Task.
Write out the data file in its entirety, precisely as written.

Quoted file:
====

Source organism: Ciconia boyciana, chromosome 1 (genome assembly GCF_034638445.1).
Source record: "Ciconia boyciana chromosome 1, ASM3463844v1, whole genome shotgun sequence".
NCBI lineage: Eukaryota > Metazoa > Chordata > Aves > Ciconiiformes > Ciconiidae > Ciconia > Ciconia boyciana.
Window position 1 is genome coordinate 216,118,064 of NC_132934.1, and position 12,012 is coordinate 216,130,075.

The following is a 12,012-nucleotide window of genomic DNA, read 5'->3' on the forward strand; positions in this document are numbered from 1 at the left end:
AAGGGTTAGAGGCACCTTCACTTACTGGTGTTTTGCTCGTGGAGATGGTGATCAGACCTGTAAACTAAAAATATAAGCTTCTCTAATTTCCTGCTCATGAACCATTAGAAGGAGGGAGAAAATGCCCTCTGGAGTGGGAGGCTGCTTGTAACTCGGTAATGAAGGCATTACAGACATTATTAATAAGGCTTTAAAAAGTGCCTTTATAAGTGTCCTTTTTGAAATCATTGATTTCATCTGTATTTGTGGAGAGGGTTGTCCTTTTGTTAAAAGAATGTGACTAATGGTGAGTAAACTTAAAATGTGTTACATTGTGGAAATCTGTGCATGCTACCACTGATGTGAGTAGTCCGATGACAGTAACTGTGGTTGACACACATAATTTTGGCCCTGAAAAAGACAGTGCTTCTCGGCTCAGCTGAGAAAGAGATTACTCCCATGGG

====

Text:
Source organism: Ciconia boyciana, chromosome 1 (genome assembly GCF_034638445.1).
Source record: "Ciconia boyciana chromosome 1, ASM3463844v1, whole genome shotgun sequence".
NCBI lineage: Eukaryota > Metazoa > Chordata > Aves > Ciconiiformes > Ciconiidae > Ciconia > Ciconia boyciana.
Window position 1 is genome coordinate 216,118,064 of NC_132934.1, and position 12,012 is coordinate 216,130,075.

The following is a 12,012-nucleotide window of genomic DNA, read 5'->3' on the forward strand; positions in this document are numbered from 1 at the left end:
AAGGGTTAGAGGCACCTTCACTTACTGGTGTTTTGCTCGTGGAGATGGTGATCAGACCTGTAAACTAAAAATATAAGCTTCTCTAATTTCCTGCTCATGAACCATTAGAAGGAGGGAGAAAATGCCCTCTGGAGTGGGAGGCTGCTTGTAACTCGGTAATGAAGGCATTACAGACATTATTAATAAGGCTTTAAAAAGTGCCTTTATAAGTGTCCTTTTTGAAATCATTGATTTCATCTGTATTTGTGGAGAGGGTTGTCCTTTTGTTAAAAGAATGTGACTAATGGTGAGTAAACTTAAAATGTGTTACATTGTGGAAATCTGTGCATGCTACCACTGATGTGAGTAGTCCGATGACAGTAACTGTGGTTGACACACATAATTTTGGCCCTGAAAAAGACAGTGCTTCTCGGCTCAGCTGAGAAAGAGATTACTCCCATGGG